Who? The types who do well with fasting are those who are:
- Overweight or obese
- Diabetic (but consult your doctor!)
- Insulin resistant
- Robust body types
- People who are chill (generally not stressed)
Fasting does put you in a stressed state, but there’s evidence that you move beyond the stress after a certain number of hours. Hence, you need to be a person who can handle this. If you feel “hypoglycemic” – like you’re going to die if a meal is delayed, you actually could benefit from fasting for a metabolic reset, or it could be a bad idea. Consult your health care provider!
The who, why, and how of eating food
People are different. For some, it’s simply not a good idea to fast, or do liquids only. You will be better off doing a cleanse WITH food if you are:
- Have low fasting blood sugar
- Have low fasting blood sugar WITH high post-meal blood sugar
If you’re in this group, the stress from going without food is not good for you. Why? Because the above signs indicate a strong likelihood of HPA-D, formerly called adrenal fatigue. Fasting/juicing and HPA-D do not mix. For your cleanse, do it with food.
Why? You need a significant amount of amino acids in order for Phase 1 and 2 detox to work. Amino acids come from breaking down your body (which you don’t need), or from ingested protein. You also need fiber to bind with toxins and move them out through your colon for Phase 3 detox. Fiber is in whole vegetables and fruits, however it’s removed from juices. Lastly, you want to eat healthy fats to stabilize your blood sugar.
- Eat clean: Organic to avoid chemical pesticides, and whole foods to avoid additives, especially chemical additives.
- Include protein: Half your ideal body weight in pounds – this number is the number of protein grams to target, divided between “feedings.”
- Add anti-inflammatory fats: Omega-3 fats from clean seafood, monounsaturated olive and avocado oils, medium-chain triglycerides coconut and MCT oils.
- Eat lots and lots (5-7 servings) of organic fruits and vegetables per day for all the phyto (plant) nutrients and fiber.
- Hydrate with decaffeinated fluids, aim for 60-70 oz per day, or 2 liters.
- Add Phase 1 and 2 detox activators, such as ClearVite/HepatoSynergy or selections from this post.
- Add fiber, to bind with toxins. Ground flax or chia seeds, hemp hearts, acacia, and citrus pectins are examples.
one example: fasting intermittently
My favorite detox approach is to use the benefits of fasting WITH the benefits of food. A 3-week cleanse looks like:
First week: Clean eating during a 14 hour window, with a preparatory, ramp-up dose of detox supplements.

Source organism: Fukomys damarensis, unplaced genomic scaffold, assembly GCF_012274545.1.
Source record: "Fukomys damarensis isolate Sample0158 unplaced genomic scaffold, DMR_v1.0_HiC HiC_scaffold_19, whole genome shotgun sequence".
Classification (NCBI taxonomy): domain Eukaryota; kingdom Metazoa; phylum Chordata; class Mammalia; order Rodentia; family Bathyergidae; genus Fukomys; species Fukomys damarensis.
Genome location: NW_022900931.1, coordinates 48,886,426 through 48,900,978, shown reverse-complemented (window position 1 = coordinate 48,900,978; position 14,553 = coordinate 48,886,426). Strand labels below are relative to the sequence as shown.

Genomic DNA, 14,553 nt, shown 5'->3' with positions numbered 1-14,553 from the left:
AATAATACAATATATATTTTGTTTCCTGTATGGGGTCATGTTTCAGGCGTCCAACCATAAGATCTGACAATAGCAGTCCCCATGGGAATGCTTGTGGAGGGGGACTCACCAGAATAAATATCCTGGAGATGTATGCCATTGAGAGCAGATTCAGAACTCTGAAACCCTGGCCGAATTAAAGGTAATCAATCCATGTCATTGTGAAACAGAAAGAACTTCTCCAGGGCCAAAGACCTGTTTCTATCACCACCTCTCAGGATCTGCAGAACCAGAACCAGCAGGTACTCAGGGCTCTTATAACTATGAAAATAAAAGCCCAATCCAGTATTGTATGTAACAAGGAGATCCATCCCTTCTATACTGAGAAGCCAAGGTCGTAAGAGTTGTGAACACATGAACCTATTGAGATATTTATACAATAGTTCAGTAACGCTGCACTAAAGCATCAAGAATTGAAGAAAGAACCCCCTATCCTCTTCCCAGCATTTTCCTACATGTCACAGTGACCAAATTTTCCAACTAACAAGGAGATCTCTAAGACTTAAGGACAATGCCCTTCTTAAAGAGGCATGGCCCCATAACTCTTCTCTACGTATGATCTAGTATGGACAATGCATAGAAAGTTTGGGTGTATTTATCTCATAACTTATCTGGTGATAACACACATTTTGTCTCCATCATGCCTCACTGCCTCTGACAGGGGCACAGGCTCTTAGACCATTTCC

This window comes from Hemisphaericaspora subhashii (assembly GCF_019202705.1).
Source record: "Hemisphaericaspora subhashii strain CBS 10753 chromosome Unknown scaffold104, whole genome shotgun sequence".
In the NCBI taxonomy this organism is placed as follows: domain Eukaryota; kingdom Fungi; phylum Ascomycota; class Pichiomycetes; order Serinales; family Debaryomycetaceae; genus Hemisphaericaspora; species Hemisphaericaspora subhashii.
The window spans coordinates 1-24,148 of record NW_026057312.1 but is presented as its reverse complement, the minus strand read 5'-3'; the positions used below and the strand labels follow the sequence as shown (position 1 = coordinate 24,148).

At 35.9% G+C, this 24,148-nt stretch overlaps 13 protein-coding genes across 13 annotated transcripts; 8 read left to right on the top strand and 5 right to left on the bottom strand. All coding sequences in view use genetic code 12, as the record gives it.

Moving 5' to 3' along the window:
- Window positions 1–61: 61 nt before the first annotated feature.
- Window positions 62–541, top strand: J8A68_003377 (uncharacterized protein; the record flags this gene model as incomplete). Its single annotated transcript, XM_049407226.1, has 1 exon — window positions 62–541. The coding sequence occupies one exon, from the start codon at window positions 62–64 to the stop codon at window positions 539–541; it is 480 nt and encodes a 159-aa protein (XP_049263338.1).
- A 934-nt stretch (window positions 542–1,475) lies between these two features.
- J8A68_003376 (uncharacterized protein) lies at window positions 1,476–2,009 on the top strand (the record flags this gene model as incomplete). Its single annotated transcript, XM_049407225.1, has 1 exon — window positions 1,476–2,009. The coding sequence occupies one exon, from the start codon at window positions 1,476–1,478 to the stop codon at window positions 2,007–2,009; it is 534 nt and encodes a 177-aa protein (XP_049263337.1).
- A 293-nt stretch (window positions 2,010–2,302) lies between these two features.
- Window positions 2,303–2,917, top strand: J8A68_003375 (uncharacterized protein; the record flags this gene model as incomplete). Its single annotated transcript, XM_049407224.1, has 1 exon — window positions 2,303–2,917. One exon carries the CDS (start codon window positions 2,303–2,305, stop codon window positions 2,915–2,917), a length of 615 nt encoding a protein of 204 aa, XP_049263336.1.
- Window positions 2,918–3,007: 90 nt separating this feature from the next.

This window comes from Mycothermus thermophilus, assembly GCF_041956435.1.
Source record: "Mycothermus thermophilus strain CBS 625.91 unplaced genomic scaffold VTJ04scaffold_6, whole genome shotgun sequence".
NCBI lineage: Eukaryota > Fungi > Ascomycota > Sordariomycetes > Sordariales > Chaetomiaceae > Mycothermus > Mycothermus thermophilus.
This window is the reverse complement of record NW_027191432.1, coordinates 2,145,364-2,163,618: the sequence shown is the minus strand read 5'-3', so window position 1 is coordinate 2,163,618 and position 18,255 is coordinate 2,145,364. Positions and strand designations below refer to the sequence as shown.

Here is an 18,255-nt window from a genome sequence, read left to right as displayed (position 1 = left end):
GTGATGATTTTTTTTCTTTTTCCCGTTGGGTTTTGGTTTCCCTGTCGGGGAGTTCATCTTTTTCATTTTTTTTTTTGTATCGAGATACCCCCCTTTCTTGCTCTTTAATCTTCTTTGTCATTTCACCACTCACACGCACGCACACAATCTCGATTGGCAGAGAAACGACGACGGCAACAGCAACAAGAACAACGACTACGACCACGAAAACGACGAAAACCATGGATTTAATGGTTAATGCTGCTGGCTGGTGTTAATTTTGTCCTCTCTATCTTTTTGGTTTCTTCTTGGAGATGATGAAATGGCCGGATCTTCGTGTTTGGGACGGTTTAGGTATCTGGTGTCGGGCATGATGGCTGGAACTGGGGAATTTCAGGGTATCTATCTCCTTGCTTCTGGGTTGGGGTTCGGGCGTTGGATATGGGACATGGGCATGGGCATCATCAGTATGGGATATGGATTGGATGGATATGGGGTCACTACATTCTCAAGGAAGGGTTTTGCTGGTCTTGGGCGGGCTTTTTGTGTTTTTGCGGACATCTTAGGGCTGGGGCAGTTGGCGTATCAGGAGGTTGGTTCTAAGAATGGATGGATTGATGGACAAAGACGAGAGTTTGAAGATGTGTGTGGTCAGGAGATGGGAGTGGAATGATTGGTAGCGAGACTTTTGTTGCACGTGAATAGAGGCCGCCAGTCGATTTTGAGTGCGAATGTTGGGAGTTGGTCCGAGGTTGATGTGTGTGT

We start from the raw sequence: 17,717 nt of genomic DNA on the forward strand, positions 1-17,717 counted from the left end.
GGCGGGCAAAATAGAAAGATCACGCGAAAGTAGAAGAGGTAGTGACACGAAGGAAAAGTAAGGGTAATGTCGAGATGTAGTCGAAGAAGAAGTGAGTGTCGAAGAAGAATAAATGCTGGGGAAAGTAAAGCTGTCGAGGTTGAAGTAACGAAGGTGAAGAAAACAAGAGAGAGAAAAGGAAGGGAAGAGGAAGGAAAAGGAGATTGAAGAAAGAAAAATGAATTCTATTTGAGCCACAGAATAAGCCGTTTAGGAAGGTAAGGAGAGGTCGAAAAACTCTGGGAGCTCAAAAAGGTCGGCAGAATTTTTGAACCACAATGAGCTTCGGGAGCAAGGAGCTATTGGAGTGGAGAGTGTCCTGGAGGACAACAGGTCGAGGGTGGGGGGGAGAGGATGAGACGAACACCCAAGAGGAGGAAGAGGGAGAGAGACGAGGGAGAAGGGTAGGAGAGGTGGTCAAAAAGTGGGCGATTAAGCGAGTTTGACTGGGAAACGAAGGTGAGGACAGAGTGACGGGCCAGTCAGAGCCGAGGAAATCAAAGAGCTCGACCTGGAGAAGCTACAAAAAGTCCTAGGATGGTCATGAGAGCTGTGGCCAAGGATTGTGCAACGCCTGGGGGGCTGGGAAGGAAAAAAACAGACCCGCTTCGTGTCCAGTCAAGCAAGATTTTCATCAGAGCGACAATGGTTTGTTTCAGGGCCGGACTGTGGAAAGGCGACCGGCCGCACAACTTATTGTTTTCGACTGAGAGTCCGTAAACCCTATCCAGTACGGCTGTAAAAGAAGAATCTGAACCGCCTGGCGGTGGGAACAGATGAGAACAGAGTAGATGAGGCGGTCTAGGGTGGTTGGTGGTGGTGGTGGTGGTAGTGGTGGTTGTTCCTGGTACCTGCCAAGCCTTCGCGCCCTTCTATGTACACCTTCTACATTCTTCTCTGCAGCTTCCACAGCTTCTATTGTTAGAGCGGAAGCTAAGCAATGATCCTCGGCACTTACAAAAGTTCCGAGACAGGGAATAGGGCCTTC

Second week: Clean eating during a 16 hour window, with a full dose of detox supplements.
Third week: Clean eating for 12-14 hours, with a wind-down dose of detox supplements.
The vegetables that provide supplies for Phase 1 and 2 detox pathways include:
- Crucifers (also called Brassica): Brussel sprouts, broccoli, cabbage, cauliflower, collard greens, kale, and turnips
- Green leafies, like parsley, kale, watercress, chard, cilantro, beet greens, escarole, dandelion and mustard greens
- Citrus: oranges, lemons and limes (avoid grapefruit and grapefruit juice, which slow Phase 1)
- Sulfur-rich foods: garlic, onions (and eggs)
- Artichoke, asparagus, beets, celery, dandelion greens, arugula greens, and dandelion-root tea
While doing a retreat or staycation is idyllic, in reality you can do a focused cleanse during regular life. Just pay attention to these lifestyle factors:
- We discussed getting chill during your detox. You don’t want to detox while jacking up your stress hormones. Remember HPA-D and detox do not mix. So get your stress in order. Use these tips.
- It’s also important to sleep well and enough. Eight hours per night is a minimum. Give your body time to rest, clean and repair.
- Move, move, move! Any movement is great, and sweating has an added bonus, as 1% of sweat is composed of toxic waste.
special considerations for special people
Dysbiosis. If you wonder if you have an imbalanced gut microbiome, or want to know, you can take a stool test prior. See what you have growing and what you don’t have that you need to increase. Tailor your detox to knock down bad microbes and build up good ones. Best tests: GI Map and MOAT.
Chemical toxins. Which toxins do you harbor? You can test for biotoxins, such as mold. You can also test for metals and various chemical exposures. Best bet: Great Plains for environmental toxins or myco (mold) toxins, Quicksilver for metals.
Detox capacity. What is the status of your body’s master antioxidant glutathione? Your levels of B vitamins? Your oxidative stress? Target your detox supplements and foods more accurately. Best bet: Organix or NutriVail.
Hopefully this gives you a bit more of an idea how a custom Functional Medicine detox works.
Please do ask questions or make comments below!